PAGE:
Latest news: ESG in drinks
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New Scotland First Minister pushes back on DRS, alcohol advertising
Scotland’s new First Minister, Humza Yousaf, has announced a delay to the country’s controversial drinks recycling scheme and sent plans for new alcohol advertising rules “back to the drawing board”.
In a speech to the Scottish Parliament outlining his policy priorities, Yousaf said the Deposit Return Scheme (DRS) recycling initiative would be pushed back until at least next March.
He also announced a consultation on plans to curb alcohol advertising.
The moves were broadly welcomed by industry, although the British Soft Drinks Association (BSDA) criticised the delay in the implementation of the DRS scheme.
The DRS was set to be introduced on 16 August and was to require all drinks producers and retailers that sell single-use containers in Scotland to sign up for the scheme. A refundable £0.20 ($0.25) deposit was to apply to PET plastic, steel, aluminium or glass containers from 50ml to three litres in size.
Under the plans, consumers were able to return drinks containers to a number of shops and hospitality sites across Scotland. The scheme’s implementation authority, Circularity Scotland, claimed the DRS should stop 90% of recyclable products going to waste.
The initiative had proved controversial, with fears among small businesses that they lacked the resources to comply with the scheme. Before Yousaf’s announcement, drinks industry bodies had called on the Scottish government to enact a “grace period” of 18 months following the planned implementation date in August.
However, BSDA general director Gavin Partington criticised the delay, arguing its members had spent “significant resources” on being ready for the scheme.
“We are disappointed by the Scottish Government’s decision to delay further. Our members have committed to the introduction of deposit return schemes and have spent several years and millions of pounds on its planned launch in Scotland.”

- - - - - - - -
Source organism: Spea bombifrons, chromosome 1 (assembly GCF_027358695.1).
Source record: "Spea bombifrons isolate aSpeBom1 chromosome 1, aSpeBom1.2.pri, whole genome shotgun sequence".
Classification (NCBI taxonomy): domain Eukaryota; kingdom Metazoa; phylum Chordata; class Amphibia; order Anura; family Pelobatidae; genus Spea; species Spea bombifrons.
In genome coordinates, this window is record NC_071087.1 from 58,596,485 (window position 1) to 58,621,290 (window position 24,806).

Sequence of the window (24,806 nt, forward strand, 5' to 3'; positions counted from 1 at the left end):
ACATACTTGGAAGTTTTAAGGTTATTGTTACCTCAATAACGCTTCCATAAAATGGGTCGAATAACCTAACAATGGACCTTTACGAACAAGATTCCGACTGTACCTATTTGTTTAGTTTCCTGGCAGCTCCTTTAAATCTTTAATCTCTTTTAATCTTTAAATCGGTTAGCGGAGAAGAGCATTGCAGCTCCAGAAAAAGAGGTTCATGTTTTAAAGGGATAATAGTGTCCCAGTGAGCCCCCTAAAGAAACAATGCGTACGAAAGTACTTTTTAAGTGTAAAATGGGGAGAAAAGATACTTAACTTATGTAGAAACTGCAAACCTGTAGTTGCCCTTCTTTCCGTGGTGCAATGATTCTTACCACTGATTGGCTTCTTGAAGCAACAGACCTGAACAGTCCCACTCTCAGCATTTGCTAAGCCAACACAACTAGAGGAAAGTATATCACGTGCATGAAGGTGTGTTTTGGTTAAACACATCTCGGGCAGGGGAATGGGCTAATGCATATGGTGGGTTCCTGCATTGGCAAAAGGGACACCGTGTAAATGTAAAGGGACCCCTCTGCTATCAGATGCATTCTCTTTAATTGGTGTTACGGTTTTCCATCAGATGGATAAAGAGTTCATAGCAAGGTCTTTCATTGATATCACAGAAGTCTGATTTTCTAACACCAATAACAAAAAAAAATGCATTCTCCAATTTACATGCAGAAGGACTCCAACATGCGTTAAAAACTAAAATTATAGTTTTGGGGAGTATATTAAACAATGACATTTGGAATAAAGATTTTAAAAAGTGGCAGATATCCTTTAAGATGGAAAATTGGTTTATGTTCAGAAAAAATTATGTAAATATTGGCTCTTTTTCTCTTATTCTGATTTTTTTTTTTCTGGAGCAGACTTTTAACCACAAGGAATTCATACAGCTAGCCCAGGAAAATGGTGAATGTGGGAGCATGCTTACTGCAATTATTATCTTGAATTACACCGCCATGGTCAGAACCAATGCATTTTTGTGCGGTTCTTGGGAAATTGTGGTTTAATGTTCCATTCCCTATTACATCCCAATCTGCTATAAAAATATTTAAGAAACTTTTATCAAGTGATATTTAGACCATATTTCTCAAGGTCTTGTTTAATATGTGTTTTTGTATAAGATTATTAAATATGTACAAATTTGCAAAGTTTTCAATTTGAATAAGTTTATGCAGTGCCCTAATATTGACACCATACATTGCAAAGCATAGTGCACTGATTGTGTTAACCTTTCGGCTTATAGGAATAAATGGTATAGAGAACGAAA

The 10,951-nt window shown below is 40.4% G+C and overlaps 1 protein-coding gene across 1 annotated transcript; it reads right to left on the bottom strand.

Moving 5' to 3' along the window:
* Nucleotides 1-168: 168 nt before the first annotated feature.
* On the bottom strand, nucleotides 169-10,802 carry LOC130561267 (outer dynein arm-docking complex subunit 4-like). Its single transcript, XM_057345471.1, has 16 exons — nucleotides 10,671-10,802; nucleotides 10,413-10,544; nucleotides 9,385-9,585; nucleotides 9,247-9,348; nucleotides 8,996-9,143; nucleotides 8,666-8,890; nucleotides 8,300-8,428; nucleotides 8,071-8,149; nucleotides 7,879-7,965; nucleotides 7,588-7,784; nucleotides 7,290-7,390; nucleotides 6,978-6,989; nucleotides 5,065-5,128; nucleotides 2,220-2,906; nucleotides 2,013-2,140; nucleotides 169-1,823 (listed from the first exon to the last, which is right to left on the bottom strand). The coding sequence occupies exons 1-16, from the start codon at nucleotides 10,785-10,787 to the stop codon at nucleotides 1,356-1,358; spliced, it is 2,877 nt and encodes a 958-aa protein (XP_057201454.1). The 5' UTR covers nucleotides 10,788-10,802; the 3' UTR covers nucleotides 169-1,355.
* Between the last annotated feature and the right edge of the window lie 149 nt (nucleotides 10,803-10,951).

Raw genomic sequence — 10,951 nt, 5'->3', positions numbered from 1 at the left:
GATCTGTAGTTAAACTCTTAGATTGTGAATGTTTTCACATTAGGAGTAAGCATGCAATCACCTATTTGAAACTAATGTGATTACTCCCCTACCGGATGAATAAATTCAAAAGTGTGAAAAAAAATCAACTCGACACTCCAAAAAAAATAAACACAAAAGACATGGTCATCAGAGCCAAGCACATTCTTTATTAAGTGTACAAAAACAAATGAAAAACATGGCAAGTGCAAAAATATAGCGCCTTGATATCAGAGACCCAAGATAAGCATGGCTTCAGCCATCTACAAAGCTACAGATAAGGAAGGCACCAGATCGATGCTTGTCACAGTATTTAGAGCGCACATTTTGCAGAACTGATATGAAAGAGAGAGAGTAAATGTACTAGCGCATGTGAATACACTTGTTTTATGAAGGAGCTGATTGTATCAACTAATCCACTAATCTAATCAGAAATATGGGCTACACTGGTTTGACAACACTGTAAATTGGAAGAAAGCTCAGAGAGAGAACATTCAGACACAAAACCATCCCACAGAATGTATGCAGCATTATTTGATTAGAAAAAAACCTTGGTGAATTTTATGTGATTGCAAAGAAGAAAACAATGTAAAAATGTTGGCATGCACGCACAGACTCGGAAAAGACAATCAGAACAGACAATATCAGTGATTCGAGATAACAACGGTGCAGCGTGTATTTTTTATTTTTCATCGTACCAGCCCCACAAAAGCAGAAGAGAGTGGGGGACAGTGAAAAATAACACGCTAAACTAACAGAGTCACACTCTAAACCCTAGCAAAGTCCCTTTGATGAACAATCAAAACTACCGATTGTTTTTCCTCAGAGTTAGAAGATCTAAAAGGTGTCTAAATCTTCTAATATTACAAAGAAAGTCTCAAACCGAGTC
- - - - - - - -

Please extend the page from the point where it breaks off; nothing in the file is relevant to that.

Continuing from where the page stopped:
Britvic, Heineken UK factories given government grant to clean up energy usage
“Energy-intensive” UK manufacturers including Britvic and Heineken are being incentivised to become more efficient and reduce fossil fuel use via a £24.3m ($30.6m) government fund.
The UK government said the Industrial Energy Transformation Fund (IETF) “will safeguard British jobs and help grow the economy”.
Soft-drinks manufacturer Britvic has pledged to invest £8m to cut carbon emissions and save energy at its site in Beckton, London, including £4.4m in IETF funding. It will use the money to install a heat-recovery system and low-temperature hot-water network at the site, which produces brands including 7UP, Pepsi Max, Robinsons and Tango.
Heineken, meanwhile, has received £3.7m to update its Manchester brewery, which produces brands including Foster’s. It will put the funds towards technology that recovers waste heat from refrigeration systems used to cool beer.
Britvic will begin installing its heat-recovery system at the end of this year. The company estimates the system will cut the London factory’s emissions by 1,200 tonnes per year. It works by switching the site’s heating source from natural gas boilers to “carbon-free heat extractors”.